And bands no longer grapple with the concept of selling-out. Television has always needed music, but bands used to be reluctant to accept offers to have their music synced with a commercial or any images they don’t control. Now, that wall has come down. For bands, getting on television is not only an acceptable way to distribute your music, but an enviable achievement. A band with a song on MTV’s The Real World will remind their friends and fans on Facebook to tune in, posting it as they would a good review. And they see instant results. YouTube views hit the thousands literally overnight even after a brief clip on such a high-profile show. And the next check from iTunes or CDBaby might be a nice surprise.
There are still quality commercial radio stations out there but, over the last ten years, many have become stale and afraid to take chances on untested music. Some major commercial stations began testing alt-rock hits from the mid-90s on listeners, finding that they liked them”they still liked them” and so they put Stone Temple Pilots back into heavy rotation, fifteen years later, rather than risk valuable airtime on a relatively unknown artist.
Well, it’s their loss and the beneficiaries are the TV shows and the artists. The world would be a slightly better place if commercial radio were more adventurous and compelling, but in the meantime, at least there is a new and effective outlet for bands. Television has a broader reach and a more engaged audience to pitch to. Unlike radio listeners, people watching TV aren’t driving or reading or playing with their kids. They’re watching TV, so shut up, dammit, I’m trying to Shazam the song in this Target commercial.
- ATTENTION LADIES: Justin Timberlake is single!
- Sarah McLachlan says no more Lilith. Must be too busy making depressing SPCA commercials.
- Who on earth would let Charlie Sheen buy weapons?
- Grey’s Anatomy is totally trying to be Glee.
- Oh, no. There are pop stars even younger than Bieber.
- Pregnant Pink rocks a very revealing muumuu. Maybe not the best fashion choice.
- Willow Smith is the most legit 10-year-old we can think of.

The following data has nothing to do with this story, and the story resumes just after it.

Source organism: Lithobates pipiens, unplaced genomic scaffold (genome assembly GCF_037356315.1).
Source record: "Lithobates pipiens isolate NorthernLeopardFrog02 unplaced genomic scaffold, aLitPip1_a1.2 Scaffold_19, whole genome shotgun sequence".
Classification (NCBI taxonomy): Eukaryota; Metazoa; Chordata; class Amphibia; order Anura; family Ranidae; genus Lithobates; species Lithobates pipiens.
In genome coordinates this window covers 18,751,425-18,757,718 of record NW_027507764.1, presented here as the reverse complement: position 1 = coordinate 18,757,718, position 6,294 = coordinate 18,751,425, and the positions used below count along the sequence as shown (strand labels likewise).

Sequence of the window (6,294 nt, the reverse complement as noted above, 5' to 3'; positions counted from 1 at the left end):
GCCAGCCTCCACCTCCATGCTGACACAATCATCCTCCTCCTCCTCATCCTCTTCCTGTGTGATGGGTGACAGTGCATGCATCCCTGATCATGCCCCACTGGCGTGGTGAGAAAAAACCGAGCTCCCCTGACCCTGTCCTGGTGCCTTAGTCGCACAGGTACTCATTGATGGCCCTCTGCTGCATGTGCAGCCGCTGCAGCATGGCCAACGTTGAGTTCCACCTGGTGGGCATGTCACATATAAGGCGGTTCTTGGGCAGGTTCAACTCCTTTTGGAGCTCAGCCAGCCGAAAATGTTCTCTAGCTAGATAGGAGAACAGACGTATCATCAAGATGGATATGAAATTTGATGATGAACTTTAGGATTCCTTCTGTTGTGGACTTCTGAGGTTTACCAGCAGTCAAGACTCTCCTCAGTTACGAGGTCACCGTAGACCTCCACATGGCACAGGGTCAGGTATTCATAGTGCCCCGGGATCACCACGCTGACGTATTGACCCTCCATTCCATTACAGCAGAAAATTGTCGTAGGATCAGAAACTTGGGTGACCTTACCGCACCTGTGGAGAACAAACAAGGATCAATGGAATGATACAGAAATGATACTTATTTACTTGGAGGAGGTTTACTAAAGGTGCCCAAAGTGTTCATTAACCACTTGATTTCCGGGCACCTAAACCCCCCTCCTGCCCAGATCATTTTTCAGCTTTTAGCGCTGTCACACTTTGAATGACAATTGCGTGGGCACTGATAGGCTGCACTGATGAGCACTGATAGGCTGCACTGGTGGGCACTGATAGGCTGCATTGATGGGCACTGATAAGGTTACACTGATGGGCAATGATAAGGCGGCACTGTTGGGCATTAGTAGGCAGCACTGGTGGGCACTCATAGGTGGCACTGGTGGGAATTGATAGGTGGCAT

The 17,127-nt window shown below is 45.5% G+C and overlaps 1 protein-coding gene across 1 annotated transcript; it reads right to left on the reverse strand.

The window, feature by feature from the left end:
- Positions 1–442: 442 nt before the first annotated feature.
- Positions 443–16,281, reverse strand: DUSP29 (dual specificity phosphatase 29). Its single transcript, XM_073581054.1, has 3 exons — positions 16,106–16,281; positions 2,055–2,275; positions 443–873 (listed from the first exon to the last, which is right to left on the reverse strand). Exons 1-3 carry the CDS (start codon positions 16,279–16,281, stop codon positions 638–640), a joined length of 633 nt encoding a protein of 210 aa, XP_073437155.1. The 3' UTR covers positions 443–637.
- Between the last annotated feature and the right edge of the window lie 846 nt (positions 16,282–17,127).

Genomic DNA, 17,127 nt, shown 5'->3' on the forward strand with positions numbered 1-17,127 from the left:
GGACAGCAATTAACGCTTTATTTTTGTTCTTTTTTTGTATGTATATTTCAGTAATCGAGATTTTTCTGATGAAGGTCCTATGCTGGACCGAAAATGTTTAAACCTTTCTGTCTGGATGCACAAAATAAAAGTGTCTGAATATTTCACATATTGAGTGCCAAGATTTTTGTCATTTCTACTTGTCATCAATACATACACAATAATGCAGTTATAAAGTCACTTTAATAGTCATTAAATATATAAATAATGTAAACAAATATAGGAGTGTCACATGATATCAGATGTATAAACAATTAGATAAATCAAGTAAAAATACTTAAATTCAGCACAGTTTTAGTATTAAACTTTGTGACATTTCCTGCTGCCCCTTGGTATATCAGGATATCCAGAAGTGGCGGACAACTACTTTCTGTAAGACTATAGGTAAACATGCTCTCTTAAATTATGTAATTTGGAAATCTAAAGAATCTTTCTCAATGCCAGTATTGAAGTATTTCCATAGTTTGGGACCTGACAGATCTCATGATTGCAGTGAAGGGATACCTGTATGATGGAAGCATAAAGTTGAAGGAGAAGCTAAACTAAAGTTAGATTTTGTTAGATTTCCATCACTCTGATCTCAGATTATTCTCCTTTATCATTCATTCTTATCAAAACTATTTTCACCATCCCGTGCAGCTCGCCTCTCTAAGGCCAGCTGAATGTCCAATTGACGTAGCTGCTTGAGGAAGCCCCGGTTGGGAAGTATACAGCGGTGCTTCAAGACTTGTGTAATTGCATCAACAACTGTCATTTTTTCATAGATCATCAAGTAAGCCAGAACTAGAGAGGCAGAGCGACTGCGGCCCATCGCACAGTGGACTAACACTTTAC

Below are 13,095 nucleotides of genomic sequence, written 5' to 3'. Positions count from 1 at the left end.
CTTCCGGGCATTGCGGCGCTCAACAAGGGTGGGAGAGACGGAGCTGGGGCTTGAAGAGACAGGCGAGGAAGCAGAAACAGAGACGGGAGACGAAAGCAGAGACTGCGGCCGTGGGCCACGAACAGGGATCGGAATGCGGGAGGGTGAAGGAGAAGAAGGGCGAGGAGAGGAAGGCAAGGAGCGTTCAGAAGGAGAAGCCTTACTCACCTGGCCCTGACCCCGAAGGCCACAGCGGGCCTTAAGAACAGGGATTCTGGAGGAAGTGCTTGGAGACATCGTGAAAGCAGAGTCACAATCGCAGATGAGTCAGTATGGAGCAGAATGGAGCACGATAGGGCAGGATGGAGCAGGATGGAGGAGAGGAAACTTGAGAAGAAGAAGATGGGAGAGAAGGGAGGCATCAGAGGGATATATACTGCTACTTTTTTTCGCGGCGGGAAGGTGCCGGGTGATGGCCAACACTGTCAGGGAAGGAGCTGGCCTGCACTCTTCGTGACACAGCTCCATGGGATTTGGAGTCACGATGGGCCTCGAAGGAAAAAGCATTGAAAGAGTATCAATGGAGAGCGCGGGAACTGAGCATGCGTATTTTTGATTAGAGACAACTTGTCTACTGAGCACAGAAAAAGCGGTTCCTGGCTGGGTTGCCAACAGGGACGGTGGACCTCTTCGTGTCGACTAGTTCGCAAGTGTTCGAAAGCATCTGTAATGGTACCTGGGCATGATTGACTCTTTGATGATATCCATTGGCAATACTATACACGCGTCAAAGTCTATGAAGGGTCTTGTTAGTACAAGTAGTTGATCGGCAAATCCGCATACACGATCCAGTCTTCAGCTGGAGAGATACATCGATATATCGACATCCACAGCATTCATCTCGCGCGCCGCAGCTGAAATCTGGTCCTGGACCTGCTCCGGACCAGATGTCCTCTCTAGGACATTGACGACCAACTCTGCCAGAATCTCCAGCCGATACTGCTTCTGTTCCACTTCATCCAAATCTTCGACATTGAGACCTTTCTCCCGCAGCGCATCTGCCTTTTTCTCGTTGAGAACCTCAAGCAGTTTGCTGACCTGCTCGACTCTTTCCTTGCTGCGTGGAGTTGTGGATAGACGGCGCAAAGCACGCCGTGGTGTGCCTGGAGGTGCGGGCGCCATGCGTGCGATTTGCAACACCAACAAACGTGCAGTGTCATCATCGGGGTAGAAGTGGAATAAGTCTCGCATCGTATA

- Oh snap! Kanye is not going to be pleased about this.
- Worst news ever: Trent Reznor isn’t scoring or appearing in Abraham Lincoln: Vampire Hunter.
- Megan Fox’s new film goes straight to DVD. Maybe you shouldn’t have quit Transformers, eh Meg?
Exposure. Exposure. Exposure. Everyone knows that the right exposure can make all the difference in the music business, and it’s every artist’s job to find the best ways to get it. Over the years, song placement in movies and TV shows has become one of the best ways for artists to reach potential new audiences. Take for example shows like Grey’s Anatomy and SKINS, who have given up-and-coming artists a platform to launch their careers. The Confession, a new web series featuring Kiefer Sutherland, is hoping to give emerging artists a launching pad and are looking for talent on OurStage.
The Confession is hosting the “The Confession Song Competition” on OurStage in order to give artists a chance to get their song featured on an upcoming webisode of the show. The Grand Prize Winner will receive one-of-a-kind exposure when their song is broadcast across the web via Hulu to the shows fans. So what are you waiting for? If you think your song has what it takes to make it to the show, enter by March 23, 2011 for your shot at this incredible opportunity. Your bright lights, big stage music career could be just a few clicks away.
By helping to select an artist winner, one Grand Prize Fan Winner can snag an invitation to the VIP screening of the show alongside Kiefer Sutherland and the all-star cast in NYC! Ten first place prize winners will win a poster from The Confession autographed by Kiefer Sutherland! Get to judging by March 31, 2011 for your shot at the above prizes and help one rising star get their big break.
Last week, Get Lyrical gave you a taste of both the romantic and decidedly unromantic fare on OurStage. This week, we forego the happy love songs altogether and look into a break-up song that”despite being beautiful”is pretty much just depressing. The song is Andrew Belle‘s Make It Without You, from his 2010 release The Ladder. Grey’s Anatomy fans might recognize the tune from a May 2010 episode; it played while Alex signed her divorce papers and Callie and Arizona had their break-up talk. Grey’s music producers were spot on (as they usually are when they manipulate viewer emotions with a well-timed song), because Make It Without You is truly heart-wrenching.